Taff Price, One time UKMAMS F Team. Still upright and breathing.
From: Michael Craner, Yeovil, Somerset Subject: Duty Free
I wonder if members remember a customs bloke at Lyneham named Pearce? He was very mean with both Pax and crew and took great delight in charging as much duty as possible. He would not allow crew members to bring in a bottle unless a tot was removed.
One day as we were about to depart Akrotiri for Lyneham, the DAMO asked if we would take a Demijohn of wine belonging to Pearce. All crew members refused but I said I would take it. On arrival at Lyneham I declared the wine. Pearce said that will be £3 duty to pay, donged it up on the till and handed me the receipt, I told him to keep the receipt and put £3 in the till as the wine was his; sour looks from Pearce and big grins from the crew.
On another occasion I was with a crew to fly two hours MCT, then two hours of circuits and bumps. Lyneham was very busy so our skipper decided to go to another airfield to complete the duty, he asked if anyone had a favourite station? I suggested that we go to Jersey as at that time the RAF did not have to pay landing fees due to the food aid flown in after the war. We made contact with Jersey and asked if we could come and do some circuits, they said we were very welcome. After a while I said, “As we are overseas we should be able to get some duty free” a quick collection was made, we made a brief stop to let me out, and they carried on with the training flight. Later on they picked me up again with six bottles and 1200 fags. Pearce would have had kittens!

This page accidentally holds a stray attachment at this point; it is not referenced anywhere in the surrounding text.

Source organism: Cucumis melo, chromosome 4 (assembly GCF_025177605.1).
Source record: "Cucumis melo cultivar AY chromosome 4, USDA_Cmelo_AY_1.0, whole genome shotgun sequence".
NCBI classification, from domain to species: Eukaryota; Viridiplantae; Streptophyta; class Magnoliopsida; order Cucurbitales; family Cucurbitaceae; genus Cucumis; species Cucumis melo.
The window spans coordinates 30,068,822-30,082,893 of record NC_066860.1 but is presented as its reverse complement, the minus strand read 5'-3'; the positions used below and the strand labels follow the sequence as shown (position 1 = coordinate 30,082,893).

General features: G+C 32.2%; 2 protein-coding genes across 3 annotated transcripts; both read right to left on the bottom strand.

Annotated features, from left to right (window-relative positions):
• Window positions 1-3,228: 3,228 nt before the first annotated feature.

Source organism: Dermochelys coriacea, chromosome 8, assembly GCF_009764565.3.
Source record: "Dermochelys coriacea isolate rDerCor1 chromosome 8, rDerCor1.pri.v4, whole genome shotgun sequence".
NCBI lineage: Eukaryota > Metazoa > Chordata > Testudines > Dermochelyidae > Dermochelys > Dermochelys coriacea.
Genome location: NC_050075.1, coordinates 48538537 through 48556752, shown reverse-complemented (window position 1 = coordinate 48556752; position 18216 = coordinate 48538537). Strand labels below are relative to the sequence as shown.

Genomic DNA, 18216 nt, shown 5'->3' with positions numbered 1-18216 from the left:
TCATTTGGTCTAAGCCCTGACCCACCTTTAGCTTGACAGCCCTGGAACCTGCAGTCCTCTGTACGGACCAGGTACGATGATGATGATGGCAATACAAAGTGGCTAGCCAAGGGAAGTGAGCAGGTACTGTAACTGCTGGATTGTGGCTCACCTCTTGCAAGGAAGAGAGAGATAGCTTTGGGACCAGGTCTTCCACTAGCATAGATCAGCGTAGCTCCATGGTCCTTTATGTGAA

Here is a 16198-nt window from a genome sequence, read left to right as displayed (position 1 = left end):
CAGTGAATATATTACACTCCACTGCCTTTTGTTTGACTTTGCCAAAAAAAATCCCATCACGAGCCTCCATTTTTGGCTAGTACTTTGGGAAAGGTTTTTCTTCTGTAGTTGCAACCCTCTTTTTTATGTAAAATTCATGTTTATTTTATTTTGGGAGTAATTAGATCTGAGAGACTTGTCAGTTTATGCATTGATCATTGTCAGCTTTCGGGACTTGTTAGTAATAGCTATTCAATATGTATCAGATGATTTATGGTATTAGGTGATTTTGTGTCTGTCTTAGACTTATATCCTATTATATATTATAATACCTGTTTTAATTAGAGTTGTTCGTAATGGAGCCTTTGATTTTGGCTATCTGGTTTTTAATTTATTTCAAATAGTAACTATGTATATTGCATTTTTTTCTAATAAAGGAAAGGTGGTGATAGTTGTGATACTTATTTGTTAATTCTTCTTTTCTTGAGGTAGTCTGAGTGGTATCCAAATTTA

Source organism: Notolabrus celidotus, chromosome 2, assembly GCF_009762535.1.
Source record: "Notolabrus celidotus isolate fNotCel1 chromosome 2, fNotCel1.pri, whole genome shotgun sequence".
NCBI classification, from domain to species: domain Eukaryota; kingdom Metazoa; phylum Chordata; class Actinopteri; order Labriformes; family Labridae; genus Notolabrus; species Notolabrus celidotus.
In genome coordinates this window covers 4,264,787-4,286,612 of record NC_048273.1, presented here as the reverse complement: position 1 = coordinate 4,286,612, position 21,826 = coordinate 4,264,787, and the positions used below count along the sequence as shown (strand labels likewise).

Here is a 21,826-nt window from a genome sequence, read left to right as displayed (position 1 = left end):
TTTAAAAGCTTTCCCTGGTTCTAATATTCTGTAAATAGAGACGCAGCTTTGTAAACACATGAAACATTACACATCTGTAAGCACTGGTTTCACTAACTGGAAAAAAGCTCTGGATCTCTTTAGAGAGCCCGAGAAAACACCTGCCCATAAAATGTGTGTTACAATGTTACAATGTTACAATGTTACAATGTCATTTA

Best wishes to everyone.
From: Paul Newman, Peterborough Subject: Swift to Move!
Whilst having a cuppa with my mate Brian Spademan in Cyprus last week he proudly showed me his new UKMAMS car badge. He is going to mount it on his classic BMW 5 series when, as Tina his wife says he gets round to it.
Anyway, I thought it was a great idea so when I got home on Monday last I set about finding it on E-Bay and just to get one up on Brian I've already mounted mine.
I understand Brian Gibson has one in Cyprus also but has anyone else got one?
Perhaps we could have a parade with pics? And NO this isn't my wife's car as everyone at my gliding club reckons. I do a bit of hairdressing on the side! There are 225 horses under there and I am still "Swift to Move".
If you want one put in "military car badges air movements" in an E-Bay search and that takes you straight there. No I am not on commission.
Keep up the great work,
This newsletter is dedicated to the memory of Lynton Mufford (RAF)